Photo: Collecting data on Utah’s winter ozone problem, 'MacGyver'-style
A deep sea fishing rod is probably not the first tool that comes to mind when thinking about how to study air pollution in a remote inland desert, but it’s the heart of a new NOAA system that has given scientists a minute-by-minute look at how quickly the sun can convert oil and gas facility emissions ground-level ozone harmful to human health.
Dubbed the “tethersonde,” the sampling system mates a deep sea fishing rod to a standard weather balloon carrying an ozone-measuring instrument and radio transmitter. Driven by an electric motor and controlled by custom software, the rig allows researchers to raise and lower the balloon to specific altitudes at precise rates.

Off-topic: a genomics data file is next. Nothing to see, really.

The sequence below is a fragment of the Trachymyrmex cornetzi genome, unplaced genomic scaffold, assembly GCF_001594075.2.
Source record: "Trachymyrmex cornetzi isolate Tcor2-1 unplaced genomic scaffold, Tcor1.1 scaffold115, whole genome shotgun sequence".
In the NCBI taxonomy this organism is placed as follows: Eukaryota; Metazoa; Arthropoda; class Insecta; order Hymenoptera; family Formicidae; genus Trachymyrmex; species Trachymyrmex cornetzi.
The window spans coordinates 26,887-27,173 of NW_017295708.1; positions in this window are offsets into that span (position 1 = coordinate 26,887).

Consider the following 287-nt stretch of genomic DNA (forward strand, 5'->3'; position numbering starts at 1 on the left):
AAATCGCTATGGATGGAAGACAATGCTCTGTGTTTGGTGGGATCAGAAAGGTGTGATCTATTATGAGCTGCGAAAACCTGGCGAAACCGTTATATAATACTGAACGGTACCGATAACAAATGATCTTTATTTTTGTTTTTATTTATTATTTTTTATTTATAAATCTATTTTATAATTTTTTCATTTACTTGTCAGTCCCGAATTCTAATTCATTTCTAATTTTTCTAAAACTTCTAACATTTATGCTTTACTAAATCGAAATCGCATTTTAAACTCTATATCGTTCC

Read more about this research and the impacts of ozone pollution to human health.